We've Begun To Draw The Line, But It's Tough To Define Sexual Harassment A landmark Supreme Court case made sexual harassment in the workplace illegal 30 years ago. In For The Record, we look at how much things have changed — or not — for women in the workplace.
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We've Begun To Draw The Line, But It's Tough To Define Sexual Harassment

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We've Begun To Draw The Line, But It's Tough To Define Sexual Harassment

Law

We've Begun To Draw The Line, But It's Tough To Define Sexual Harassment

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RACHEL MARTIN, HOST:

This is WEEKEND EDITION from NPR News. I'm Rachel Martin.

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MARTIN: And this is For the Record.

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MARTIN: Not that long ago, being a woman in the workplace was different. Cue the "Mad Men" cut.

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VINCENT KARTHEISER: (As Pete Campbell) Well, you're in the city now, wouldn't be a sin for us to see your legs. And if you pull your waist in a little bit, you might look like a woman.

ELISABETH MOSS: (As Peggy Olson) Is that all, Mr. Draper?

KARTHEISER: (As Pete Campbell) Hey, I'm not done here. I'm working my way up.

MARTIN: That was just the way things were back then. And it wasn't until 1986 that the U.S. Supreme Court acknowledged there is something called sexual harassment, and it's a violation of federal civil rights law. That doesn't mean it doesn't happen anymore. And the advent of social media has created a new avenue for women to share their stories and, in some cases, their allegations. Just last week, a prominent professor at the University of Chicago resigned for what the school called, quote, "severe and pervasive sexual misconduct." For the Record today, crossing the line.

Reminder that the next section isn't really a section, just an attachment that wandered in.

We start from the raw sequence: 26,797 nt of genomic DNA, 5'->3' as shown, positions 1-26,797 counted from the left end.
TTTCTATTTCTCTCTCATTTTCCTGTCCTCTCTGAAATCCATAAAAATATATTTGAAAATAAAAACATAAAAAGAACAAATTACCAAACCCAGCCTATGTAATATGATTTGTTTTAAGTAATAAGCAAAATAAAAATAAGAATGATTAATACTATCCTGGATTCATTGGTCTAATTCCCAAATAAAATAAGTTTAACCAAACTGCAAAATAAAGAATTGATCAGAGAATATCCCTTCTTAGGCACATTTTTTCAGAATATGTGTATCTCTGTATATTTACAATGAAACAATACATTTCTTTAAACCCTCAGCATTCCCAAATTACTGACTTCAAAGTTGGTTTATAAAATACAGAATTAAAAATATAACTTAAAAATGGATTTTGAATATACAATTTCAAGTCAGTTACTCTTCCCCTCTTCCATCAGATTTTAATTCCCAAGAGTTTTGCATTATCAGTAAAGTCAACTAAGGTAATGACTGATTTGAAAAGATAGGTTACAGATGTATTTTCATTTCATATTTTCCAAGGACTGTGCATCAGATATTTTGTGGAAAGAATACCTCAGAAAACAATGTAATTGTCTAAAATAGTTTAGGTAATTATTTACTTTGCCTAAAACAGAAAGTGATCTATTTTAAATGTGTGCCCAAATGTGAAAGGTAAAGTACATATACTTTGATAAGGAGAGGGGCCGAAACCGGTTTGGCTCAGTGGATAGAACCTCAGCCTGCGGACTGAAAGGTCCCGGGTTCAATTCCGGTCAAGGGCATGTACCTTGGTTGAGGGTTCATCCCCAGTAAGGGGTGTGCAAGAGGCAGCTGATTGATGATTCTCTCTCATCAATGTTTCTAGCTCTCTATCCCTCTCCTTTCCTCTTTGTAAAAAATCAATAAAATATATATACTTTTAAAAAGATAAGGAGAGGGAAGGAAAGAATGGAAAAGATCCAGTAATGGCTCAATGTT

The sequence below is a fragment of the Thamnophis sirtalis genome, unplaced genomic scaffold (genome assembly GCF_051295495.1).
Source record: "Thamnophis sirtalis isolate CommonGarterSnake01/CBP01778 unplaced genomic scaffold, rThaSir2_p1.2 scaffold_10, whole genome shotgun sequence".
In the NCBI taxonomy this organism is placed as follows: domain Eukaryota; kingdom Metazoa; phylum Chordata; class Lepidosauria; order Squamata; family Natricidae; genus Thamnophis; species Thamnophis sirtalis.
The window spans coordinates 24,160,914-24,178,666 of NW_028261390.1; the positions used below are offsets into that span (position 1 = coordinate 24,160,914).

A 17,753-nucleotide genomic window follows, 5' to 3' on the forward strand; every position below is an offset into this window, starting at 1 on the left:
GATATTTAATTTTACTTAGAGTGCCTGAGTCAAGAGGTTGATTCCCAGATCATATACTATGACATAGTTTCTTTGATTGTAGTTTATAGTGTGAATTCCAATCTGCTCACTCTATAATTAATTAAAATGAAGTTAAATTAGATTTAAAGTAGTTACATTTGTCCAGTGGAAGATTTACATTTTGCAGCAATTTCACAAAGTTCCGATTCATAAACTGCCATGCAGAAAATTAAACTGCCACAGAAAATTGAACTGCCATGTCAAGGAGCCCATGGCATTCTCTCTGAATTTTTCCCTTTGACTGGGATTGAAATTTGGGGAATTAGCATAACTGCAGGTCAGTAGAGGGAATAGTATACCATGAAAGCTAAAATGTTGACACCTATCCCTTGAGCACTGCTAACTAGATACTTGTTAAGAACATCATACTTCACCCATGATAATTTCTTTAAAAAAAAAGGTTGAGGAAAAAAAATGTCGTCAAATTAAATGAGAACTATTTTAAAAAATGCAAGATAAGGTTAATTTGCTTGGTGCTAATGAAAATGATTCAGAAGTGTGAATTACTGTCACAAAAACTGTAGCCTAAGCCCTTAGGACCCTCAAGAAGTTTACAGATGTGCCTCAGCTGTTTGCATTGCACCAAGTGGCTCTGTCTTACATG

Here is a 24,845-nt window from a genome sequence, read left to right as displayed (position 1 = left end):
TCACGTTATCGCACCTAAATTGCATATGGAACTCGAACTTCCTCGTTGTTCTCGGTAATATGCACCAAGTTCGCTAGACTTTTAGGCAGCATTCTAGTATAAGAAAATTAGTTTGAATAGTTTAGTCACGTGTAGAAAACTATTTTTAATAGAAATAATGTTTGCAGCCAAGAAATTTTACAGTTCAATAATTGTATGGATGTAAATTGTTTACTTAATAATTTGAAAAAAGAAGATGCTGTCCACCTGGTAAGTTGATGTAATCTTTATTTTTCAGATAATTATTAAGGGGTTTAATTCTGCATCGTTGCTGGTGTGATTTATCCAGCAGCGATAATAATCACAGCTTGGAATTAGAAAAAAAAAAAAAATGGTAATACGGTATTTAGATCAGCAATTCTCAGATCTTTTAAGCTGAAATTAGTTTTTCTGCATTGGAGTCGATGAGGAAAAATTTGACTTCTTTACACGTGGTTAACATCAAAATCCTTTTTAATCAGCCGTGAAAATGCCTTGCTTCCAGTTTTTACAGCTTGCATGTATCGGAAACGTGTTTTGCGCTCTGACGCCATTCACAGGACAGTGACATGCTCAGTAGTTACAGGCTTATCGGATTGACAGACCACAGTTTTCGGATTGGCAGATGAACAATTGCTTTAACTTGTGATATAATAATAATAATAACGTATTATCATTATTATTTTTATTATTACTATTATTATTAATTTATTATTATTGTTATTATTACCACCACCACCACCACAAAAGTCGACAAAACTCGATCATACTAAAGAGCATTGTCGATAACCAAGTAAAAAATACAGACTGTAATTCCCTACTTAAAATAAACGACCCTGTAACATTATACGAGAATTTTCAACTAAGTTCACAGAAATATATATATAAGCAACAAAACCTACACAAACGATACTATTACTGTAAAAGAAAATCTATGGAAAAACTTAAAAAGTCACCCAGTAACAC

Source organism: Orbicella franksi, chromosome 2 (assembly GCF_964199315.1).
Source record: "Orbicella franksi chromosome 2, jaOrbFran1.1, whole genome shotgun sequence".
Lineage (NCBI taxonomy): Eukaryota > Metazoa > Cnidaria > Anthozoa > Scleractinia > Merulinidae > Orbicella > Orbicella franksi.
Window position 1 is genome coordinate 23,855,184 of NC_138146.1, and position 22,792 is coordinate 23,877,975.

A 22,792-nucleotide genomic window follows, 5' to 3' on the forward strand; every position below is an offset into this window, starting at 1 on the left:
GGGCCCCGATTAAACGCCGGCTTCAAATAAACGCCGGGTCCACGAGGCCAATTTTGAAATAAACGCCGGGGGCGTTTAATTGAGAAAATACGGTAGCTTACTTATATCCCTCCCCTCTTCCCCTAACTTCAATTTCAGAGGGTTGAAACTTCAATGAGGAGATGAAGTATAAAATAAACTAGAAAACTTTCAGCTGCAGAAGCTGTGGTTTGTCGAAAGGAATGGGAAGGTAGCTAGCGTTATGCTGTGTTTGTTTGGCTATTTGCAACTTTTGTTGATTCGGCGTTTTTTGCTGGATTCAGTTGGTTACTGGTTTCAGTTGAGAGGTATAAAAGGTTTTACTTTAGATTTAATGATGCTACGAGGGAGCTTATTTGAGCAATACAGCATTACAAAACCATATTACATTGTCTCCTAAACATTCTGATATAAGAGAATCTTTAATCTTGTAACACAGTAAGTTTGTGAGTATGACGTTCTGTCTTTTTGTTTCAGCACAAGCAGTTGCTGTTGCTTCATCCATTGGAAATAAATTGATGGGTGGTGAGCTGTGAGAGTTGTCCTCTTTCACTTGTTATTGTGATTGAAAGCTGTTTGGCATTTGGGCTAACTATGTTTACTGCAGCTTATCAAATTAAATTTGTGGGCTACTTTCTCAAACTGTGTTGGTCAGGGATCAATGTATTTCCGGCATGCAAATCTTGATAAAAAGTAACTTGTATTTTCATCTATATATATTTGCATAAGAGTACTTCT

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MARTIN: We're going to introduce you to three people with their own view and personal experience with sexual harassment. First, law professor Minna Kotkin. She graduated from law school in 1975. She was one of only 20 women in her law school class. And she told me the concept of sexual harassment didn't even exist back then.

MINNA KOTKIN: You know, it was sort of unpleasant, but, you know, it came with the territory.

MARTIN: I asked her to define sexual harassment. And Minna Kotkin says it's behavior that prevents you from doing your job. And it can range from sexual assault to uncomfortable remarks. Legally, she says, it has to be severe and pervasive. And she says small remarks can add up.

KOTKIN: What we now call micro-aggression, you know, someone constantly commenting on how you look or what you're wearing or who your boyfriend is or where you're going on a date, you know.

MARTIN: Those things are not illegal. And those things don't meet the definition of sexual harassment.

KOTKIN: No, they don't. But taken together and when they escalate beyond that, you know, the partner who wants to give you a back rub, you know, who pats you on the legs and says, nice job - where - where does it - where is the line?

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MARTIN: Patricia Valoy knows where the line is, and she can't count how many times her male peers and supervisors have crossed it.

PATRICIA VALOY: I've been a female for long enough to know when people are just looking at me to say, hey, how are you and when they're looking at me wondering, like, what's underneath my clothing.

MARTIN: Patricia is a civil engineer. She came upon the field when she was Googling around, looking for jobs for girls who like math.

VALOY: It didn't occur to me until I had teachers and family members and friends saying, like, isn't that for men? Isn't that kind of a masculine discipline? And I said, really, it is?

MARTIN: She's a boss now. But as a young intern on construction sites, she stood out.

VALOY: It definitely started with just comments about my body.

MARTIN: Patricia laughed it off, didn't respond.

VALOY: I didn't want retribution. And sometimes, I didn't really understand what was happening in a way that I thought, like, well, I'm the only woman here. And I'm walking around. And these guys are all working. And what - you know, what do I expect? This is part of the job.

MARTIN: She kept advancing, getting promotions and moving forward in her industry. And the comments followed her.